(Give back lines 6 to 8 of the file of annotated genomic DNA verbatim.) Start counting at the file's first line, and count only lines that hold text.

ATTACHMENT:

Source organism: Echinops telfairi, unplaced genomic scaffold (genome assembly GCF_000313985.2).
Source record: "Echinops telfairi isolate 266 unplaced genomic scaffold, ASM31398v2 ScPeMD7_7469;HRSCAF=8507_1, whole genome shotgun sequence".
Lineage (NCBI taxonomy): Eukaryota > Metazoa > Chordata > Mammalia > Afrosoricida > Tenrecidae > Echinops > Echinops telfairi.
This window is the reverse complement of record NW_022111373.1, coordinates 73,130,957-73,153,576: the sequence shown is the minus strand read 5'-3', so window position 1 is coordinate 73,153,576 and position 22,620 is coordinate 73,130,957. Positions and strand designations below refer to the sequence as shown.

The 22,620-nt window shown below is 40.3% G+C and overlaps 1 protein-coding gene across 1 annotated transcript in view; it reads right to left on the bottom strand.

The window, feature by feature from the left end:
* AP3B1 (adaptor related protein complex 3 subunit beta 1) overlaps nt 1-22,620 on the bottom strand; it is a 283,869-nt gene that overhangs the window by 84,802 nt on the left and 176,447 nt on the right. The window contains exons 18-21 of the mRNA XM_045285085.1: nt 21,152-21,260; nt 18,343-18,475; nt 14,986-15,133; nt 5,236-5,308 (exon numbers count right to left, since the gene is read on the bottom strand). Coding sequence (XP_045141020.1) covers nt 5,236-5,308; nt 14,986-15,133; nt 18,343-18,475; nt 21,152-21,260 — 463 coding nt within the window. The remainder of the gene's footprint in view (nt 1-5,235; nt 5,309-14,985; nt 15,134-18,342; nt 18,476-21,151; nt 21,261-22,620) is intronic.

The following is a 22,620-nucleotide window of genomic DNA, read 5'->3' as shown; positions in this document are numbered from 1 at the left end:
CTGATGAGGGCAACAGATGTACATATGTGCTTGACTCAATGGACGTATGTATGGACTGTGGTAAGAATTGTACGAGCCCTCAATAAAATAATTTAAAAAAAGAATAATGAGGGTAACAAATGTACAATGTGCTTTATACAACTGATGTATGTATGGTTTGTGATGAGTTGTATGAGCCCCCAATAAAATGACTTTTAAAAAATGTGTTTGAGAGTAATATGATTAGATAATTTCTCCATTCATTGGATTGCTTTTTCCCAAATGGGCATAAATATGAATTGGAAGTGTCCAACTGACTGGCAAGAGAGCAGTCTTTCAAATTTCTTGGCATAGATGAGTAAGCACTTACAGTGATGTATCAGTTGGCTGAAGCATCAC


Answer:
The window, feature by feature from the left end:
* AP3B1 (adaptor related protein complex 3 subunit beta 1) overlaps nt 1-22,620 on the bottom strand; it is a 283,869-nt gene that overhangs the window by 84,802 nt on the left and 176,447 nt on the right. The window contains exons 18-21 of the mRNA XM_045285085.1: nt 21,152-21,260; nt 18,343-18,475; nt 14,986-15,133; nt 5,236-5,308 (exon numbers count right to left, since the gene is read on the bottom strand). Coding sequence (XP_045141020.1) covers nt 5,236-5,308; nt 14,986-15,133; nt 18,343-18,475; nt 21,152-21,260 — 463 coding nt within the window. The remainder of the gene's footprint in view (nt 1-5,235; nt 5,309-14,985; nt 15,134-18,342; nt 18,476-21,151; nt 21,261-22,620) is intronic.

The following is a 22,620-nucleotide window of genomic DNA, read 5'->3' as shown; positions in this document are numbered from 1 at the left end: